5 Easy Bluebeam Workflows You Should Learn, Part 1

Whether you’re a master at using Bluebeam’s array of PDF tools or a beginner who’s just getting started, you’re likely creating new workflows now that you have power of paperless documentation and online collaboration. In this two-part blog series, we’re sharing five standard workflows that all Bluebeam users should add to their arsenal. In this post, we share three of those workflows.

Bluebeam Workflows from U.S. CAD

Workflow #1: Creating and Responding to RFIs.

See something strange on one of your plans? Simply create an RFI by using markups, the RFI Template, and Snapshot. Then save the RFI and email it directly from within Revu to your team. Your team members will be able to respond within your form and use the Toolchest to sign and date the document. They can even use the 3D Editor to insert, rotate, and annotate a 3D file of the model. Then, simply link the completed, stamped RFI to your digital drawing. With this workflow, you can create, hyperlink, and manage thousands of RFIs in your digital drawings with ease.

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Workflow #2: Performing Measurements and Estimations.

To take accurate measurements, you first need to calibrate your drawings. That’s easy with tools like Calibrate and Length to test your calibration accuracy. Then, simply use the Area tool to get the area calculation for a room, edit the annotation properties, and save that custom tool for reuse in your Toolchest. With your full list of measurements, you can now assign material costs and even customize subtotal formulas. Once you have that information built out, you can select different material options to see automatically-calculated subtotals. Finally, a summary of all your measurement and estimation data can be exported to create reports and reviews of summary items.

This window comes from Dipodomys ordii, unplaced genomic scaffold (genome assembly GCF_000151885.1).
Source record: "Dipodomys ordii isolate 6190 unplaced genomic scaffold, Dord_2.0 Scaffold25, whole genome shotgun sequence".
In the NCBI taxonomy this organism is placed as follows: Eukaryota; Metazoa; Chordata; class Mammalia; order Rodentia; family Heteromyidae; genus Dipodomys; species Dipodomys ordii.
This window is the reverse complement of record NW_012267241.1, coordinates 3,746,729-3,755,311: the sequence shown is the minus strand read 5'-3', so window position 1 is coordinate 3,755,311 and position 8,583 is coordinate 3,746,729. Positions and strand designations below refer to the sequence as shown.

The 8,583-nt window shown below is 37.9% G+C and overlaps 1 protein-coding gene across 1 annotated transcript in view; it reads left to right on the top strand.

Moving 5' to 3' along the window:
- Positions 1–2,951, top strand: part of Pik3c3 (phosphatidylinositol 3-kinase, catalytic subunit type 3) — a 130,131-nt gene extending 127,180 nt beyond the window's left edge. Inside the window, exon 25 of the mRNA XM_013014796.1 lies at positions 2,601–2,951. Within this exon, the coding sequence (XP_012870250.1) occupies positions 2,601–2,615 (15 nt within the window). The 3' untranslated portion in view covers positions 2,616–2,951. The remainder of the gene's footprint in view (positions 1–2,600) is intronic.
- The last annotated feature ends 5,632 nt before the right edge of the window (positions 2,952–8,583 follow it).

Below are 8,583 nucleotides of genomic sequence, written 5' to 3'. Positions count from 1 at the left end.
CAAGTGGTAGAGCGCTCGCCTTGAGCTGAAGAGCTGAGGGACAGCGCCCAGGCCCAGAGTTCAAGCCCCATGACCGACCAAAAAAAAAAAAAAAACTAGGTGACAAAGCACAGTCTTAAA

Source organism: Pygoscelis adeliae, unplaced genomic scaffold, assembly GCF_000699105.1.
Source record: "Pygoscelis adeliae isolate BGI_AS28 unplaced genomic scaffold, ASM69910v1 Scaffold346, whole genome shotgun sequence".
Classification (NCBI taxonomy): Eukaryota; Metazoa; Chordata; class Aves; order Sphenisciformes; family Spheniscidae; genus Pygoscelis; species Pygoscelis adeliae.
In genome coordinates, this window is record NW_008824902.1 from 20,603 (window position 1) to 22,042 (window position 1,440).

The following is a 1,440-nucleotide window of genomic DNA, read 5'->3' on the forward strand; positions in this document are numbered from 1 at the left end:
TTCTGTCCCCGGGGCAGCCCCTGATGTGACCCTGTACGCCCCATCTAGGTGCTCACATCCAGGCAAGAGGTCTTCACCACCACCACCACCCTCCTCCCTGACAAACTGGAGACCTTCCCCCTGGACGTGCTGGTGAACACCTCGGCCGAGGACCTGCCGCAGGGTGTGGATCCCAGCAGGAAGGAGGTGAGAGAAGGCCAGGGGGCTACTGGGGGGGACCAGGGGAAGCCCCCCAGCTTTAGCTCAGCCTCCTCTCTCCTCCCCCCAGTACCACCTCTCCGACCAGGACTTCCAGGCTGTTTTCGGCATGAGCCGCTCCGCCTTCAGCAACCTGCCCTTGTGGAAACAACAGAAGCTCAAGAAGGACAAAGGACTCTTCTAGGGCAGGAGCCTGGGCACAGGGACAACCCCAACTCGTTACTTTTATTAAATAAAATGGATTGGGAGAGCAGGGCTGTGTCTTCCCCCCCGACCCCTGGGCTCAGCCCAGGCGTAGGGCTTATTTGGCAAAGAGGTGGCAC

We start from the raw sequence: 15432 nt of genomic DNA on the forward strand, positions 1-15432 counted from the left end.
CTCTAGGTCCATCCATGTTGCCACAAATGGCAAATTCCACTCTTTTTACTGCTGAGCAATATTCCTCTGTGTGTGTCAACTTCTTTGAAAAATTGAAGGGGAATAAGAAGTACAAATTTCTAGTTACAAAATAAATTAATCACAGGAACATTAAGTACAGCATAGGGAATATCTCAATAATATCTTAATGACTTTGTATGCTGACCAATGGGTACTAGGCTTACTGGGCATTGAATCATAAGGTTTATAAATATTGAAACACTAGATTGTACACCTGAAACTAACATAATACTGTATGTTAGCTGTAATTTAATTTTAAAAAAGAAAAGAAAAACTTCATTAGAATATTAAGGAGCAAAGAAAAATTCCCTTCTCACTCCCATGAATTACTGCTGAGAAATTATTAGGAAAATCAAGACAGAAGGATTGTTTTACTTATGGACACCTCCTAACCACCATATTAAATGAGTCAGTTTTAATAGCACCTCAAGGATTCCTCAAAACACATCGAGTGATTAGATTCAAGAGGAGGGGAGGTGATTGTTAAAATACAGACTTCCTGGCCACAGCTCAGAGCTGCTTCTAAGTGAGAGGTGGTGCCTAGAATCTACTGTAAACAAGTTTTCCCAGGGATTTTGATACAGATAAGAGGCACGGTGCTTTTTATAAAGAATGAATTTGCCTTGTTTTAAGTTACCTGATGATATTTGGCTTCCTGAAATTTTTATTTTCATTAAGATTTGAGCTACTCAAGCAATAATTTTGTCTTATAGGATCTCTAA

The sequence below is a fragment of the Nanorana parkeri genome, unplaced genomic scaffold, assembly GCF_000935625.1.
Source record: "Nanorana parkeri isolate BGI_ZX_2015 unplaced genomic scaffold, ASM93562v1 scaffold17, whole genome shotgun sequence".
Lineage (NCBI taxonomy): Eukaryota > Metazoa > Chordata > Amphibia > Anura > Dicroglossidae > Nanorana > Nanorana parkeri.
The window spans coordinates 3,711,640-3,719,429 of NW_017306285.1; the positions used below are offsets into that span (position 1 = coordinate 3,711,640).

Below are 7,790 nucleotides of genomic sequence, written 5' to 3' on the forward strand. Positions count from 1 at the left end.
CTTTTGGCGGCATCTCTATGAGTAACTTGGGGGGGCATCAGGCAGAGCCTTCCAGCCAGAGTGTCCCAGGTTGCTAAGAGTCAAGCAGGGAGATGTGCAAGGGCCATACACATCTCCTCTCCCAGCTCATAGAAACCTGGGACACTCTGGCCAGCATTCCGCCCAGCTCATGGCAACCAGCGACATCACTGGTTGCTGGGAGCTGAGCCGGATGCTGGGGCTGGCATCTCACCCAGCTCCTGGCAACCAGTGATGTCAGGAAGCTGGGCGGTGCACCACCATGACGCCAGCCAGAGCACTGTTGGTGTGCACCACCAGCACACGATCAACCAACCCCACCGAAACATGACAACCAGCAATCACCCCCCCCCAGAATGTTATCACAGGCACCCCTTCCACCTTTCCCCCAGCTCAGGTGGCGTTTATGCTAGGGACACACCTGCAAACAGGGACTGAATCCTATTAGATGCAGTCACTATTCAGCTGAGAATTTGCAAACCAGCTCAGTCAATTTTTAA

Workflow #3: Generate Submittals and Create an Index.

Similar to RFIs, Submittals are simple to create, approve, and manage in Bluebeam Revu. You can easily send Submittals to your team straight from within Revu, and Dynamic Stamps make approvals a breeze. Lastly, create an index of your submittals that can be hyperlinked to any of the documents.

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Check out Part 2 of this blog series, where we highlight collaboration workflows in Bluebeam Revu!

Looking for more Bluebeam tips and tricks? Check out Work Faster in PDFs with these 5 Bluebeam Tips and Tricks and register for our March 21st sneak peek webinar at What’s New in Bluebeam Revu 2017!

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Choose from any of the three versions of Bluebeam Revu: Standard, CAD, or eXtreme, courtesy of U.S. CAD.

What are your favorite workflows in Bluebeam? Share your faves in the comments!

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